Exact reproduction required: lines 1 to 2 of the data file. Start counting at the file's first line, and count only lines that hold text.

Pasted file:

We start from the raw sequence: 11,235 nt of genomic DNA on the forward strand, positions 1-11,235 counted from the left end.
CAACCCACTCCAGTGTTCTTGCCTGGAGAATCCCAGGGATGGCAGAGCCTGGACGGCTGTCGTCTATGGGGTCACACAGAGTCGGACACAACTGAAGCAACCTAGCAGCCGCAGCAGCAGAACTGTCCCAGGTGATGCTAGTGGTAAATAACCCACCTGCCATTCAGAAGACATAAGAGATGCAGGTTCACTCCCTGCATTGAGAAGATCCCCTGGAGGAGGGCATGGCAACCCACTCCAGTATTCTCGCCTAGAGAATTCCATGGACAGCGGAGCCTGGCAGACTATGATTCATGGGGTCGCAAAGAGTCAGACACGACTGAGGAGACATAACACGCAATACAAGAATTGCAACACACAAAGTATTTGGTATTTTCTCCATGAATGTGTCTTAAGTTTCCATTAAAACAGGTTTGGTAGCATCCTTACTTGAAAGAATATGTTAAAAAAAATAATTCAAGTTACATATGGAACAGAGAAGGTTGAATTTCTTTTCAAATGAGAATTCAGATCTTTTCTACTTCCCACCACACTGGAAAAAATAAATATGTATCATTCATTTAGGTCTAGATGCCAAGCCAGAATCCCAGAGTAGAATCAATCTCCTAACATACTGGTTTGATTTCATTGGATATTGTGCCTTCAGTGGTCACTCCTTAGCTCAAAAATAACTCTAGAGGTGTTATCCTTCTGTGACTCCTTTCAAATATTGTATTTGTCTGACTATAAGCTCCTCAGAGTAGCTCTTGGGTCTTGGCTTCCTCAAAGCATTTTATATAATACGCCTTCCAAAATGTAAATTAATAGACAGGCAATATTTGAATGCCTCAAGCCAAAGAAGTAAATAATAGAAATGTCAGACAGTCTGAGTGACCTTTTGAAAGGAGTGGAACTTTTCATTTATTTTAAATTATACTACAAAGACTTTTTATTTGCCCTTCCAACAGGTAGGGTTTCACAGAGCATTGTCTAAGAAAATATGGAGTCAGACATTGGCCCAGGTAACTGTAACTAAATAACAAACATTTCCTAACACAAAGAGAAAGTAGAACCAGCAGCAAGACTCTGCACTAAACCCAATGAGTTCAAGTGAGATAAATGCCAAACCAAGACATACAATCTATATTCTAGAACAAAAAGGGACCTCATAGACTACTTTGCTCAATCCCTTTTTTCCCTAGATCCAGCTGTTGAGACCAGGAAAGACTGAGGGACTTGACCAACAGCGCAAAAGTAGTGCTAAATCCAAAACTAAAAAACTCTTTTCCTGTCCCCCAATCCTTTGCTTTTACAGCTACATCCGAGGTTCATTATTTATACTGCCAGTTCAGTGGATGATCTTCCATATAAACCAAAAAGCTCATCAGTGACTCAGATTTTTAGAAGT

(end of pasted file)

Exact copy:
We start from the raw sequence: 11,235 nt of genomic DNA on the forward strand, positions 1-11,235 counted from the left end.
CAACCCACTCCAGTGTTCTTGCCTGGAGAATCCCAGGGATGGCAGAGCCTGGACGGCTGTCGTCTATGGGGTCACACAGAGTCGGACACAACTGAAGCAACCTAGCAGCCGCAGCAGCAGAACTGTCCCAGGTGATGCTAGTGGTAAATAACCCACCTGCCATTCAGAAGACATAAGAGATGCAGGTTCACTCCCTGCATTGAGAAGATCCCCTGGAGGAGGGCATGGCAACCCACTCCAGTATTCTCGCCTAGAGAATTCCATGGACAGCGGAGCCTGGCAGACTATGATTCATGGGGTCGCAAAGAGTCAGACACGACTGAGGAGACATAACACGCAATACAAGAATTGCAACACACAAAGTATTTGGTATTTTCTCCATGAATGTGTCTTAAGTTTCCATTAAAACAGGTTTGGTAGCATCCTTACTTGAAAGAATATGTTAAAAAAAATAATTCAAGTTACATATGGAACAGAGAAGGTTGAATTTCTTTTCAAATGAGAATTCAGATCTTTTCTACTTCCCACCACACTGGAAAAAATAAATATGTATCATTCATTTAGGTCTAGATGCCAAGCCAGAATCCCAGAGTAGAATCAATCTCCTAACATACTGGTTTGATTTCATTGGATATTGTGCCTTCAGTGGTCACTCCTTAGCTCAAAAATAACTCTAGAGGTGTTATCCTTCTGTGACTCCTTTCAAATATTGTATTTGTCTGACTATAAGCTCCTCAGAGTAGCTCTTGGGTCTTGGCTTCCTCAAAGCATTTTATATAATACGCCTTCCAAAATGTAAATTAATAGACAGGCAATATTTGAATGCCTCAAGCCAAAGAAGTAAATAATAGAAATGTCAGACAGTCTGAGTGACCTTTTGAAAGGAGTGGAACTTTTCATTTATTTTAAATTATACTACAAAGACTTTTTATTTGCCCTTCCAACAGGTAGGGTTTCACAGAGCATTGTCTAAGAAAATATGGAGTCAGACATTGGCCCAGGTAACTGTAACTAAATAACAAACATTTCCTAACACAAAGAGAAAGTAGAACCAGCAGCAAGACTCTGCACTAAACCCAATGAGTTCAAGTGAGATAAATGCCAAACCAAGACATACAATCTATATTCTAGAACAAAAAGGGACCTCATAGACTACTTTGCTCAATCCCTTTTTTCCCTAGATCCAGCTGTTGAGACCAGGAAAGACTGAGGGACTTGACCAACAGCGCAAAAGTAGTGCTAAATCCAAAACTAAAAAACTCTTTTCCTGTCCCCCAATCCTTTGCTTTTACAGCTACATCCGAGGTTCATTATTTATACTGCCAGTTCAGTGGATGATCTTCCATATAAACCAAAAAGCTCATCAGTGACTCAGATTTTTAGAAGT